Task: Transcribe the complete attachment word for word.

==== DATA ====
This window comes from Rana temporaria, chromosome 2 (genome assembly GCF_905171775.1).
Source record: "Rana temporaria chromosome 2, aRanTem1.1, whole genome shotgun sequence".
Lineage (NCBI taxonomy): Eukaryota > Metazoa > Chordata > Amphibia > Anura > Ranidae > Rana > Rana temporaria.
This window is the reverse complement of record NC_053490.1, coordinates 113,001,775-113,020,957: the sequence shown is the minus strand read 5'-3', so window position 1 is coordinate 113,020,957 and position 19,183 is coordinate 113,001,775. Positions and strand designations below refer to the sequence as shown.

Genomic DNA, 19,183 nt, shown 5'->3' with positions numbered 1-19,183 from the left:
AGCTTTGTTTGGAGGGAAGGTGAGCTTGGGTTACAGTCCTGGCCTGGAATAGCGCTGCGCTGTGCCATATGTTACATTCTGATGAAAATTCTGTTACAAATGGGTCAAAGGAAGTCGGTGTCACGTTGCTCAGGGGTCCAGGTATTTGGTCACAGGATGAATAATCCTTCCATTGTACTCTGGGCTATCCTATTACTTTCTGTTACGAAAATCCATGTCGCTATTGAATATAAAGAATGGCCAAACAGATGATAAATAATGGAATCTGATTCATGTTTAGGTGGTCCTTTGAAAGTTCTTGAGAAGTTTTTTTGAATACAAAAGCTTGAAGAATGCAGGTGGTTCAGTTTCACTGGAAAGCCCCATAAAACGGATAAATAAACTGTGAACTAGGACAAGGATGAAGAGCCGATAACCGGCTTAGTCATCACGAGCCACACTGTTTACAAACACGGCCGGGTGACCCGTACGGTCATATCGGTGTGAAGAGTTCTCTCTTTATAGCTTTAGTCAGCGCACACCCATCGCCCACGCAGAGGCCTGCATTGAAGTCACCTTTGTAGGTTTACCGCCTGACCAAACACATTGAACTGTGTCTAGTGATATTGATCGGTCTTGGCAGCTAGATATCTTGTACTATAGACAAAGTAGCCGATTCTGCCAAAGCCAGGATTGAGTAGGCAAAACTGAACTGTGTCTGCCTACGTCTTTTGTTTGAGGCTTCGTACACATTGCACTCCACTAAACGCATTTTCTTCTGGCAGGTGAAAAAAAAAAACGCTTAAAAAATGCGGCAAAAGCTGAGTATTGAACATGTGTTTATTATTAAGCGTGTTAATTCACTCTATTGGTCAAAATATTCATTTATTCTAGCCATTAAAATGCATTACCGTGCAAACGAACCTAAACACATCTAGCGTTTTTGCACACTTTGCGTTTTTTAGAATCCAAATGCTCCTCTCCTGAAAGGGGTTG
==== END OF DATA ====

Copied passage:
This window comes from Rana temporaria, chromosome 2 (genome assembly GCF_905171775.1).
Source record: "Rana temporaria chromosome 2, aRanTem1.1, whole genome shotgun sequence".
Lineage (NCBI taxonomy): Eukaryota > Metazoa > Chordata > Amphibia > Anura > Ranidae > Rana > Rana temporaria.
This window is the reverse complement of record NC_053490.1, coordinates 113,001,775-113,020,957: the sequence shown is the minus strand read 5'-3', so window position 1 is coordinate 113,020,957 and position 19,183 is coordinate 113,001,775. Positions and strand designations below refer to the sequence as shown.

Genomic DNA, 19,183 nt, shown 5'->3' with positions numbered 1-19,183 from the left:
AGCTTTGTTTGGAGGGAAGGTGAGCTTGGGTTACAGTCCTGGCCTGGAATAGCGCTGCGCTGTGCCATATGTTACATTCTGATGAAAATTCTGTTACAAATGGGTCAAAGGAAGTCGGTGTCACGTTGCTCAGGGGTCCAGGTATTTGGTCACAGGATGAATAATCCTTCCATTGTACTCTGGGCTATCCTATTACTTTCTGTTACGAAAATCCATGTCGCTATTGAATATAAAGAATGGCCAAACAGATGATAAATAATGGAATCTGATTCATGTTTAGGTGGTCCTTTGAAAGTTCTTGAGAAGTTTTTTTGAATACAAAAGCTTGAAGAATGCAGGTGGTTCAGTTTCACTGGAAAGCCCCATAAAACGGATAAATAAACTGTGAACTAGGACAAGGATGAAGAGCCGATAACCGGCTTAGTCATCACGAGCCACACTGTTTACAAACACGGCCGGGTGACCCGTACGGTCATATCGGTGTGAAGAGTTCTCTCTTTATAGCTTTAGTCAGCGCACACCCATCGCCCACGCAGAGGCCTGCATTGAAGTCACCTTTGTAGGTTTACCGCCTGACCAAACACATTGAACTGTGTCTAGTGATATTGATCGGTCTTGGCAGCTAGATATCTTGTACTATAGACAAAGTAGCCGATTCTGCCAAAGCCAGGATTGAGTAGGCAAAACTGAACTGTGTCTGCCTACGTCTTTTGTTTGAGGCTTCGTACACATTGCACTCCACTAAACGCATTTTCTTCTGGCAGGTGAAAAAAAAAAACGCTTAAAAAATGCGGCAAAAGCTGAGTATTGAACATGTGTTTATTATTAAGCGTGTTAATTCACTCTATTGGTCAAAATATTCATTTATTCTAGCCATTAAAATGCATTACCGTGCAAACGAACCTAAACACATCTAGCGTTTTTGCACACTTTGCGTTTTTTAGAATCCAAATGCTCCTCTCCTGAAAGGGGTTG